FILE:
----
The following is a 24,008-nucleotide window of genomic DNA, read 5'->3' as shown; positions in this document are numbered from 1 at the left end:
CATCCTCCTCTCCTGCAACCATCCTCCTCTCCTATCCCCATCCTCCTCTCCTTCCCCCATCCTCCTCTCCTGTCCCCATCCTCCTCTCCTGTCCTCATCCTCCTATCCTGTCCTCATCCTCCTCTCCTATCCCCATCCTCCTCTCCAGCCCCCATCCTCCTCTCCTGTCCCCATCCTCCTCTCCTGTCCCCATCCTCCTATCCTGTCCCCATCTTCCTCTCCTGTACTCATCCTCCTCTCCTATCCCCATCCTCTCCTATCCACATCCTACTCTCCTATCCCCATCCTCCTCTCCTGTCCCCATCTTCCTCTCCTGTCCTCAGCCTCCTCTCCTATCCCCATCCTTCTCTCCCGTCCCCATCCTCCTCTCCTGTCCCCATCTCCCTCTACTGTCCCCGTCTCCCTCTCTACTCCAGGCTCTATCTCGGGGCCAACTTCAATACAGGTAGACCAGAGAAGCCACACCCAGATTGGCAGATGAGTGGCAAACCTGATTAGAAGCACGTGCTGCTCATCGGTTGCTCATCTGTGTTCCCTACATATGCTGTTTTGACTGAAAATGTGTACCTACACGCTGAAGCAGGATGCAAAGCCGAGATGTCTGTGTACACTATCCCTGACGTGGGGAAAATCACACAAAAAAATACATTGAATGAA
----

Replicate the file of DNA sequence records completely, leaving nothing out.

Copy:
The following is a 24,008-nucleotide window of genomic DNA, read 5'->3' as shown; positions in this document are numbered from 1 at the left end:
CATCCTCCTCTCCTGCAACCATCCTCCTCTCCTATCCCCATCCTCCTCTCCTTCCCCCATCCTCCTCTCCTGTCCCCATCCTCCTCTCCTGTCCTCATCCTCCTATCCTGTCCTCATCCTCCTCTCCTATCCCCATCCTCCTCTCCAGCCCCCATCCTCCTCTCCTGTCCCCATCCTCCTCTCCTGTCCCCATCCTCCTATCCTGTCCCCATCTTCCTCTCCTGTACTCATCCTCCTCTCCTATCCCCATCCTCTCCTATCCACATCCTACTCTCCTATCCCCATCCTCCTCTCCTGTCCCCATCTTCCTCTCCTGTCCTCAGCCTCCTCTCCTATCCCCATCCTTCTCTCCCGTCCCCATCCTCCTCTCCTGTCCCCATCTCCCTCTACTGTCCCCGTCTCCCTCTCTACTCCAGGCTCTATCTCGGGGCCAACTTCAATACAGGTAGACCAGAGAAGCCACACCCAGATTGGCAGATGAGTGGCAAACCTGATTAGAAGCACGTGCTGCTCATCGGTTGCTCATCTGTGTTCCCTACATATGCTGTTTTGACTGAAAATGTGTACCTACACGCTGAAGCAGGATGCAAAGCCGAGATGTCTGTGTACACTATCCCTGACGTGGGGAAAATCACACAAAAAAATACATTGAATGAA